Wednesday, December 19, 2012
Welp. I've finished it. It took two muslins, a small bust adjustment (SBA), removal of back darts, 3/8" chopped off either side of the front yoke, and 1" added to the skirt length, but it's done. Colette Pattern's Macaron dress in Sarah Watts for Blend Fabric's Cushion & Dust Gallery in taupe and Keepsake Calico Fabric's Beloved Small Damask in sky. Pattern on pattern. I'm a walking wall exhibit!
This dress represents a lot of effort. Lots and lots of modifications to fit my frame, but I'd say it fits pretty well.
Fit - SBA
I knew from the buzz on the Internet that Colette patterns typically has a generous bust size, so I followed that lead and made a muslin in the size that would best fit me. The muslin made it obvious that I'd need to perform an SBA on this pattern, and seeing as I've never done one, I once again turned to the wise and mighty Internetz. However, there's not a whole lot of illustrated SBAs on the Macaron out there. So, I took Gertie's SBA on the Parfait dress, and (1) constructed a wearable paper pattern, (2) pinched out the excess, and (3) measured, just as she did. However, the Macaron has darts already, so instead of drawing in pretend-dart lines, (4) I just used the existing darts and cut along those, leaving a pivot hinge at the apex of the dart. (5) I overlapped the pattern the pinched out amount (divided by two) on either side of the darts, and taped. Instead of "smooshing" as Gertie does, (6) I simply retraced the outline of the front bodice piece. (7) Then, I redrew the darts using the existing points on the edge, but redrew the dart corners to end 2 inches from my bust apex, and to point towards the apex. (8) My second muslin proved that these modifications would make it nearly impossible to get the dress on, so I also made the 4 bust darts thinner without correcting for it in the width of the bodice pattern piece. (8) The height of the back bodice piece then needs to be shortened along the "lengthen or shorten here" lines, and the front midriff piece needs to be less wide (although this is easy enough to trim whenever).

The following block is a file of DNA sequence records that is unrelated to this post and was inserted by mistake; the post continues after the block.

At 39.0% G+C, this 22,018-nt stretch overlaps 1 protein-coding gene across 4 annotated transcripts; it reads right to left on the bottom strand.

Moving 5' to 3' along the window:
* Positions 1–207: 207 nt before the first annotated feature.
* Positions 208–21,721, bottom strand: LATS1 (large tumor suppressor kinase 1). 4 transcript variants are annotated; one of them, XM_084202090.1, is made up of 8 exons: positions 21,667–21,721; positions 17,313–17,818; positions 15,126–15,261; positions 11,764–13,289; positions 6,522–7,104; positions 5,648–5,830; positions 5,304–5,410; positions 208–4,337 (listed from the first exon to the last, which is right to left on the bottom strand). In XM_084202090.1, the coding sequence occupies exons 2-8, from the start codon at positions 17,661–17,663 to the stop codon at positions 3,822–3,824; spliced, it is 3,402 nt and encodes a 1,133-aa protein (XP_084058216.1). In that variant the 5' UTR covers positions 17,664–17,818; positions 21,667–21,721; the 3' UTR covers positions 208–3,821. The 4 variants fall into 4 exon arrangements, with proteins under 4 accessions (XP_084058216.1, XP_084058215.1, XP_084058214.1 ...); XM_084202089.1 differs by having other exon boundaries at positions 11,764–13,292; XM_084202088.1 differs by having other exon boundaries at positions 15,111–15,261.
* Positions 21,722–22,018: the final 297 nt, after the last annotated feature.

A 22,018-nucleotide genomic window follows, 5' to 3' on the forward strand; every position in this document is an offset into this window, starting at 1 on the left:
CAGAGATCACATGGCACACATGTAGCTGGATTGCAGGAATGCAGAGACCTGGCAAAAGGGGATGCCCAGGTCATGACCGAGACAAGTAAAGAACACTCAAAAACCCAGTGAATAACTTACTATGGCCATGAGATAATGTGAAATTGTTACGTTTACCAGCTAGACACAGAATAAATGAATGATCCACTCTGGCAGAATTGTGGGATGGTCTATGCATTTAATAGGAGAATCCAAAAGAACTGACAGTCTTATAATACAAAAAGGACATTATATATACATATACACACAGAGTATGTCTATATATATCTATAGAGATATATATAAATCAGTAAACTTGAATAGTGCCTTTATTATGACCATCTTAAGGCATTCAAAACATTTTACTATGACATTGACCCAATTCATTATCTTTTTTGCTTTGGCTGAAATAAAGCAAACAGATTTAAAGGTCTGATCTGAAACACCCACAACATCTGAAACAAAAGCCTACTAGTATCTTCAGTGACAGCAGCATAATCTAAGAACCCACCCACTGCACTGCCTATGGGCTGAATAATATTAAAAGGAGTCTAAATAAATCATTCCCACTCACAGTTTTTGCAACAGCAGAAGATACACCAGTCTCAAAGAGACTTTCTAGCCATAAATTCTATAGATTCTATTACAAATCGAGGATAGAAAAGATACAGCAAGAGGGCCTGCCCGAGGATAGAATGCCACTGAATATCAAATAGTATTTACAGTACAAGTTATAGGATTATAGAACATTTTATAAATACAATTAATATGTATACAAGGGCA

So, basically in order to modify the front bodice pattern piece, I cut about 1/2" off of both the armhole and torso sides via a pinch & hinge method (making the hinge be along the original dart lines). Then, when I redrew the darts, I made both the armscye and torso darts 1/4" thinner, point to the bust apex, and end 2" from the apex. Then I needed to adjust the height of the back bodice to be (1/2" - 1/4" = 1/4") shorter, and the width of the front midriff piece to be 1/4" less wide. Somehow, despite redrawing the darts, they're end exactly at the apex instead of the 2" as intended. I suspect not pinching out the darts when redrawing was to blame. Too many adjustments!
It seems that an SBA really is similar to an FBA, but instead of spreading the pieces out at the pivot-hinge, you just overlap the amount necessary. Lazy Stitching's FBA on Macaron might be a good reference because of this. Just follow her tutorial, but overlap instead of spreading.
Fit - Yoke Width